Reading this post by the lovely Denise over at Listen Watch Read Share got me thinking about how we make our own luck in this world. And how even the harshest-seeming situations can be turned on their head to ensure a positive outcome.
I have had a more colourful past than most. I had a dysfunctional upbringing and left home at just 15. Certain things I went through as a child lead to major bouts of depression as a young adult. I was angry at the world back then, and felt very sorry for myself. I flirted heavily with the devil on many occasions. Made bad decisions. Did things I’m not proud of. Used to drink way too much, party way too much, and sleep with guys who I wouldn’t even look at sober let alone bump uglys with. Eventually I had a breakdown aged 22, and sought help via an amazing counsellor. She taught me that I needed distance from my destructive family, that I deserved to be loved and how to respect myself. Although she tried her hardest, she couldn’t get me to tackle my love of booze or getting obliterated. That would come later, along with breakdown number two.
Ten years ago I was made redundant from the large bank I was working for. I toyed with the idea of getting on the property ladder but decided to go travelling instead and booked an around the world plane ticket. I had many adventures and met lots of interesting people, a good handful of them are still a part of my life to this day. The trip was the best decision I ever made – not least because it was where I met the love of my life. I’d been on the road for almost six months at that point, and in SE Asia for two. We met in a bar on Serendipity Beach. It was supposed to be my last night in the town before heading elsewhere, and it was his first night there.
I don’t know if it was love at first sight, but sparks definitely flew. We had six blissful weeks together and each day was an adventure. When we went our separate ways (him to Australia and me home) it was horrendous. After a couple of days in the UK I realised I was making a huge mistake, and within a fortnight I was on a flight heading down under. My future was uncertain and funds were fast running out, but I knew I would regret not going and seeing what could have been. We spent a year between Oz, the SE Asian country we met and home, then decided to head back to Asia more long term around our first anniversary.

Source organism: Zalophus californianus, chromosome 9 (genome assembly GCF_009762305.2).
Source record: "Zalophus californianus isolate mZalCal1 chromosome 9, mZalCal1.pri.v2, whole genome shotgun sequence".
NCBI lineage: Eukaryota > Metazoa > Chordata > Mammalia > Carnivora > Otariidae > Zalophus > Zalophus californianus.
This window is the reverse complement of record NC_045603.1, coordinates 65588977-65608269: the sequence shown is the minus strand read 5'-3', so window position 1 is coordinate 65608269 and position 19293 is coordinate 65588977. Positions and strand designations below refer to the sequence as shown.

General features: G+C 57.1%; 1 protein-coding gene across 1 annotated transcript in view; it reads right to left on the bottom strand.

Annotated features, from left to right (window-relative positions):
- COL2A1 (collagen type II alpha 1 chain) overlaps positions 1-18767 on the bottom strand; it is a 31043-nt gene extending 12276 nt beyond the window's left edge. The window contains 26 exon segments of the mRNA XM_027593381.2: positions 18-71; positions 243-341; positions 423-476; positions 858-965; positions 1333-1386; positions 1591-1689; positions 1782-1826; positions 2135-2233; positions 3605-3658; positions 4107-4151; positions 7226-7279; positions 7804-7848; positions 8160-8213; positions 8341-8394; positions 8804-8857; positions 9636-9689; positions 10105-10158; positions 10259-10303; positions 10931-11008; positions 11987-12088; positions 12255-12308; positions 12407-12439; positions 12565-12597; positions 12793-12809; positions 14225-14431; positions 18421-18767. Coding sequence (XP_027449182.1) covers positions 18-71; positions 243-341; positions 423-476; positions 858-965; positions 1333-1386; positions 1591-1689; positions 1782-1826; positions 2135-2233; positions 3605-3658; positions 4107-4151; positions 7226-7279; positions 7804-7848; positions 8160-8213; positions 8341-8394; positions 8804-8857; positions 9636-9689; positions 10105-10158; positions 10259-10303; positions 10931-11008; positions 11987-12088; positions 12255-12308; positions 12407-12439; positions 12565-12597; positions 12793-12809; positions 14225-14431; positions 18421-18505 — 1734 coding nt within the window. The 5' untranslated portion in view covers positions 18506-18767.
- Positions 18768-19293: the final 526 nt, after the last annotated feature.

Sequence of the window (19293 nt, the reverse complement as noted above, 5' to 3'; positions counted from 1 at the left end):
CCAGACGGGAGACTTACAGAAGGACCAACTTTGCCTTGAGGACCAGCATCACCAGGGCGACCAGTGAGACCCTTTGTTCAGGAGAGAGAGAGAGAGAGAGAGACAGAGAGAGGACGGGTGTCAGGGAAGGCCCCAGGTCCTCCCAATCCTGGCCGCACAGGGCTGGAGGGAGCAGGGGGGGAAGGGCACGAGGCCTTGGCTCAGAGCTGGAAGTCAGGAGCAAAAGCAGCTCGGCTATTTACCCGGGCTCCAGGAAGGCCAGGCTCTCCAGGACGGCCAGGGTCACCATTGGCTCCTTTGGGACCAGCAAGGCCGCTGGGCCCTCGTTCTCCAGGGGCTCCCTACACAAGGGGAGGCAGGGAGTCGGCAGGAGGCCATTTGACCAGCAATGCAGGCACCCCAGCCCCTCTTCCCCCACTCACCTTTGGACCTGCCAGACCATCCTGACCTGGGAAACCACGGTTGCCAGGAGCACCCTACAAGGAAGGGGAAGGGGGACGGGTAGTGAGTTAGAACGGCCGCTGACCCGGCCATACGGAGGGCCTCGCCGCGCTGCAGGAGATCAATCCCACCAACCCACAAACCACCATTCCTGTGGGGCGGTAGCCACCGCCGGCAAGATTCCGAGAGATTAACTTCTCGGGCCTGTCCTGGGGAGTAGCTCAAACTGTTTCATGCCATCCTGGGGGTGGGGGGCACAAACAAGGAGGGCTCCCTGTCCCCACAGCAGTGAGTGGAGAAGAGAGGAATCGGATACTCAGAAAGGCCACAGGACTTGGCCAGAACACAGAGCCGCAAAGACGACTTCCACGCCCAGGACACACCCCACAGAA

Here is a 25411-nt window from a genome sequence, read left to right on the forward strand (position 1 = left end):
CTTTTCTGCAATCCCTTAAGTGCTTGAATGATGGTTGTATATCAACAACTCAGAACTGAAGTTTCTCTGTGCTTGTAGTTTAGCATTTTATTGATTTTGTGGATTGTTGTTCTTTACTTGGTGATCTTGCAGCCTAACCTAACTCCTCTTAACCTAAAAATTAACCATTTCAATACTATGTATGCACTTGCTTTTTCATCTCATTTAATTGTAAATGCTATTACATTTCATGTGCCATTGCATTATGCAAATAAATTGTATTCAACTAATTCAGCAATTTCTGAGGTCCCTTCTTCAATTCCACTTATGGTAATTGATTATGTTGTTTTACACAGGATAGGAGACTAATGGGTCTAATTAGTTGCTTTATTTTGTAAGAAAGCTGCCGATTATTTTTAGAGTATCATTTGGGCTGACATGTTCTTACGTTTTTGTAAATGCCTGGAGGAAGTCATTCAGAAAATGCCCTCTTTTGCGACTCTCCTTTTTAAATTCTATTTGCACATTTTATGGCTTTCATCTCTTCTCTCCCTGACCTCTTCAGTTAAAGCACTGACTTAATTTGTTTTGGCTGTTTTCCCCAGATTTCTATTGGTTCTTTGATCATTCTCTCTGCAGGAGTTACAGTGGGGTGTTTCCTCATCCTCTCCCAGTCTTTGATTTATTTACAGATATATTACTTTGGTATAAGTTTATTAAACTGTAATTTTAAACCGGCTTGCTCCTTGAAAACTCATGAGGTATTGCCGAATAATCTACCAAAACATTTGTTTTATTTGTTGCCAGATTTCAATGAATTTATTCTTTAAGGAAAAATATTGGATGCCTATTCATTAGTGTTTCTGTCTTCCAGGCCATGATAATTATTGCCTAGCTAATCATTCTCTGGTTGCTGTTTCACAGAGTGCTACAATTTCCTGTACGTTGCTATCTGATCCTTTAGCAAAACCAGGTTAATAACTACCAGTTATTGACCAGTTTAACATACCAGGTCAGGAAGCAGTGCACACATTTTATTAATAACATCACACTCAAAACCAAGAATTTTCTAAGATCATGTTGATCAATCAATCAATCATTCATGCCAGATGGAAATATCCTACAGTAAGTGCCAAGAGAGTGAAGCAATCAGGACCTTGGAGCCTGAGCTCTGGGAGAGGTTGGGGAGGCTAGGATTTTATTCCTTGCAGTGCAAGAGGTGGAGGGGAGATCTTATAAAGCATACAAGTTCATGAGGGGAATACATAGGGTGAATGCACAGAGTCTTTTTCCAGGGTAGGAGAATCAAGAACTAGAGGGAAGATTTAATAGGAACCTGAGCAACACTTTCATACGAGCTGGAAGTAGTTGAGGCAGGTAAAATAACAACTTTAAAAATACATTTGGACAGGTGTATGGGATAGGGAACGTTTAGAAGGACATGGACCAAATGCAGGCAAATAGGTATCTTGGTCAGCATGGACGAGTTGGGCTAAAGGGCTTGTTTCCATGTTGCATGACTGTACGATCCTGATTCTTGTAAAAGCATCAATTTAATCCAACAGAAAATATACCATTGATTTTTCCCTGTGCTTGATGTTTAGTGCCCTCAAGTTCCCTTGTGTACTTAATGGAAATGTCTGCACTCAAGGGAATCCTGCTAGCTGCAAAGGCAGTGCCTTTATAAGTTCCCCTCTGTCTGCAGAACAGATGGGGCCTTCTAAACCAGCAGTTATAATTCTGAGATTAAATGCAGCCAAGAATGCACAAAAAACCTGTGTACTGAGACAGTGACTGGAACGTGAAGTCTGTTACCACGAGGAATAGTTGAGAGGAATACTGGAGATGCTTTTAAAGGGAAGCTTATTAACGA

It was all such a whirlwind, we didn’t have a solid plan and thought we’d look for English teaching jobs when we got there. After less than a week we were given the opportunity to set up a shop above an established charity. The previous occupant had left rather dramatically and they needed new folk upstairs that they could trust. A few weeks into being back things reached a very messy head with my family and I cut ties with them all. I was a complete state for a long time afterwards. Looking back I was totally incapable of setting up a new life in a country where we didn’t speak the language or have any real friends. We lasted almost a year, but things were not as we imagined they would be. Being a tourist in a place like that and living there as an ex-pat are two very different things, which we discovered the hard way.
When we returned home at the start of 2006 it was separately. We then had an awful ‘are they on again are they off again?’ relationship for the best part of the year. During this time I worked for a man who would give Meryl Streep a run for her money in the Devil Wears Prada. Breakdown number two came in the November, and I finally woke up to my addictions and got clean as they say in the movies. I also realised I was in great danger of losing the best thing had happened to me. Hubby gave me one last chance thank goodness, and we headed into 2007 under very different circumstances. I was no longer unable to have a glass of wine without finishing the bottle. I no longer had any interest in going out partying all night. I worked incredibly hard to became a better person than the one I was perhaps ‘destined’ to be given my background and start in life. At the beginning of 2008 I was presented with a beautiful diamond and we were married a year later, while pregnant with our 4yo. By then I didn’t have to work hard to be a better person, I already was one.
It hasn’t been sunshine and roses from then until now. Hubby and I have overcome massive obstacles since we became parents, and continue to do so on a weekly basis. I still have the odd moment whereby succumbing to the dark clouds is my only option. Just last week I had an awful day, woke up in a fowl mood and went to bed in one. But we’re all allowed an off day every now and then, and I don’t beat myself up for them like I used to.
There are people that you meet who seem to easily breeze through life. It’s as if they were born under a lucky star and it follows them everywhere. On the flip side some folk get the rawest end of the deal – I can’t even comprehend the pain of losing a child or husband. For most of us though, how we deal with the hand we are dealt determines our fortune. You can call me a plethora of things, but lucky is not one of them. I have taken massive risks over the years to obtain my happiness, and I have to work hard to maintain the status quo.
We all have control over our own destiny, and it is up to each of us to ensure that we live our lives being the best we can possibly be. I truly believe that anyone can change their ways – no matter how naughty or wicked. Anyone is capable of breaking away from what I call the cycle of dysfunction. You just have to want to badly enough.